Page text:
Upper Limb Amputations

General Principles


All possible length should be preserved consistent with clinical judgement

- function of amputated stumps decrease progressively with each higher level of amputation 

- prosthetic rejection by patient increases with the more proximal amputations

- most ADL'S can be performed adequately with one limb, so don't use prosthesis

- all nerves are drawn distally into wound & sectioned so they retract well proximally to bone level of amputation





- can preserve flexion / extension of radiocarpal joint which transmitted partly to prosthesis



- fashion long palmar, short dorsal flaps in ratio (2:1)

- divide tendons under tension

- divide nerves well proximal to amputation

- divide vessels just proximal to amputation bony level

- divide bones and smooth / round edges

- anchor wrist flexor and extensor tendons to remaining carpal bones in line of pull to allow wrist flexion/extension


Wrist disarticulation



- fashion long palmar, short dorsal flaps (2:1)

- skin apices 1cm distal to ulnar and radial styloids

- divide vessels, nerves, tendons and open radiocarpal joint

- resect radial / ulnar styloid processes & smoothen bony processes to form a smooth rounded contour

- protect distal radioulnar joint including triangular ligament to preserve supination/ pronation

- insert suction drain and skin closure 




Forearm amputationForearm amputation



- preserve as much length as possible (forearm rotation and strength proportional to length retained)

- if circulation compromised, amputation through distal 1/3 forearm are less likely to heal

- distally skin is thin and subcutaneous tissue scant

- junction mid and distal thirds good compromise for amputation level

- short 'below elbow stump' (up to 3.8-5cm long) preferable to through or above elbow

- important to preserve elbow joint



- skin incision apices at level of bone cut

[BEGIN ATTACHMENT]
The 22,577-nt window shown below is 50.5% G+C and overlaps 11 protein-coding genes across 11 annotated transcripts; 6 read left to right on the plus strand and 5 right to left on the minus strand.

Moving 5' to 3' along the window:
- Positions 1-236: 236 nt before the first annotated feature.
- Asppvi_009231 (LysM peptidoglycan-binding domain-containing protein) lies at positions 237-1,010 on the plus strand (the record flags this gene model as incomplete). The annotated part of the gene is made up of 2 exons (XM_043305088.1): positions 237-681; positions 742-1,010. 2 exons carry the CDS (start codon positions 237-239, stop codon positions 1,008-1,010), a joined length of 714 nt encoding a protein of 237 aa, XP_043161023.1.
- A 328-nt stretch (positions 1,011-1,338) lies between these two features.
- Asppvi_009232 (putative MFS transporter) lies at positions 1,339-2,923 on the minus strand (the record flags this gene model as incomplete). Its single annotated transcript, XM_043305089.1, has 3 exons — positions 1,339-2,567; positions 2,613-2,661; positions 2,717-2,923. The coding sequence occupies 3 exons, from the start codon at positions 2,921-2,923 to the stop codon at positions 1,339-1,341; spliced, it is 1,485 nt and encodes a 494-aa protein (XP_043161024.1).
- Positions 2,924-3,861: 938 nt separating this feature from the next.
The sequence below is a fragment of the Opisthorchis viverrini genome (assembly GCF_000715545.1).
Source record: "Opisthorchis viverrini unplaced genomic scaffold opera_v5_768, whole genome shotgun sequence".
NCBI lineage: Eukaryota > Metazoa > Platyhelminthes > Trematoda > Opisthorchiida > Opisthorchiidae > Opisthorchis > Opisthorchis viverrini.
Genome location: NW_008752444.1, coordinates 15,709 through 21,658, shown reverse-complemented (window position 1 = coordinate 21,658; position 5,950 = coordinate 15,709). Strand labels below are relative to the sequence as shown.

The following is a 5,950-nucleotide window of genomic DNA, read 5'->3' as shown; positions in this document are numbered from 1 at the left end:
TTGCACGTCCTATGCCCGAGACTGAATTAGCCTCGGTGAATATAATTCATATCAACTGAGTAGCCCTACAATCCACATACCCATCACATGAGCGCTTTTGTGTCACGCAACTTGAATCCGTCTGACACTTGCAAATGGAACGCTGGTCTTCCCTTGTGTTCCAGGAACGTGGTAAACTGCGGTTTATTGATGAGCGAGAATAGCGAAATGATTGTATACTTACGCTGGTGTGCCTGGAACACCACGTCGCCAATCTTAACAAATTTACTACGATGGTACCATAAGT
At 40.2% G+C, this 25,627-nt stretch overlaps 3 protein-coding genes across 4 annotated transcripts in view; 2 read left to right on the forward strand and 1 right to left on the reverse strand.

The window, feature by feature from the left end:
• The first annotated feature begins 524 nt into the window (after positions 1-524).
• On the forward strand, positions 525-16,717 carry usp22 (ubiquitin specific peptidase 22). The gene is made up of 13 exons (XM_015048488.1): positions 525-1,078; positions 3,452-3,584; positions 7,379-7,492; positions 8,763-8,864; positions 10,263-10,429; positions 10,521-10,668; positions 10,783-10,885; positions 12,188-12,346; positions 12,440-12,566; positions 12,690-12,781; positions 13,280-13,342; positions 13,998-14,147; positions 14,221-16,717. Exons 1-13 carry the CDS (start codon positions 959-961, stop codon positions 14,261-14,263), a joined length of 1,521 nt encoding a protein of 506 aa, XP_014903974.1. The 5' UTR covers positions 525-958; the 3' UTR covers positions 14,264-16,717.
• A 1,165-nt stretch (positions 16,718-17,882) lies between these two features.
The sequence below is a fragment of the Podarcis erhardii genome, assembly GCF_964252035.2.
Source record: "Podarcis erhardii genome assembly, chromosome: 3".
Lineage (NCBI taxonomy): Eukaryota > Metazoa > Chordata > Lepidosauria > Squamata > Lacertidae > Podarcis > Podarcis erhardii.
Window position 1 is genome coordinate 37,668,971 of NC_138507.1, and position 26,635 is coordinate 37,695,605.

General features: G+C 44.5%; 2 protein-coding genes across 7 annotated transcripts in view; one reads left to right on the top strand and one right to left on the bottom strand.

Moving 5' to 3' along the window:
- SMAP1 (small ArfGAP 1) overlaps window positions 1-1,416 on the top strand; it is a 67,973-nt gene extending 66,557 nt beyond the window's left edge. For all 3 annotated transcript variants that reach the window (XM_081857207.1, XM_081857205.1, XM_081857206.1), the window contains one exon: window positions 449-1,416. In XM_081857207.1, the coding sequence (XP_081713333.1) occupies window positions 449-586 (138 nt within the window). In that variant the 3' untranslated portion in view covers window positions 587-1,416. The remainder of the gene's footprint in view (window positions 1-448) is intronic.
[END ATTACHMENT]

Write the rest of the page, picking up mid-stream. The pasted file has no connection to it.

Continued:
- ligate radial / ulnar arteries and divide nerves under tension then transverse bone cuts and rasp edges

- fashion FDS flap long enough to be carried around bone ends 

- section rest of muscles at level of bone

- suture FDS flap over dorsal fascia


Proximal third

- fashion equal volar and dorsal flaps ideally

- divide muscle bellies distal to bone cuts to allow for retraction

- transverse bone cuts and rasp edges

- if stump is proximal to bicipital radial tuberosity, then resect distal 2.5cm of biceps tendon

- this lengthens stump functionally and enhances prosthetic fitting

- leaves brachialis as principle elbow flexor


Krukenburg's Amputation

- performed as a secondary procedure in 'below elbow' amputation

- converts forearm amputation into radial and ulnar pincers

- need at least 10 cm from olecranon tip & elbow flexion contracture <70o

- classically used in blind bilateral below elbow amputee


Elbow disarticulation



- good level for amputation due to easy fitting of prosthesis to distal humeral flare

- allows transmission of humeral rotation to the prosthesis (preferable to a more proximal humeral amputation)

- due to modern prosthesis techniques, disarticulation is preferred to proximal humeral amputation



- equal anterior and posterior flaps with apices at level  of humeral epicondyles

- posterior flap extents 2.5cm. distal to olecranon tip

- anterior flap extends just distal to biceps tendon insertion

- divide lacertus fibrosis

- reflect distally flexor origin off medial epicondyle

- expose neurovascular bundle on medial side of biceps tendon

- divide brachial artery, median and ulnar nerves proximal to elbow joint

- free the insertions of biceps and brachialis from radius / ulna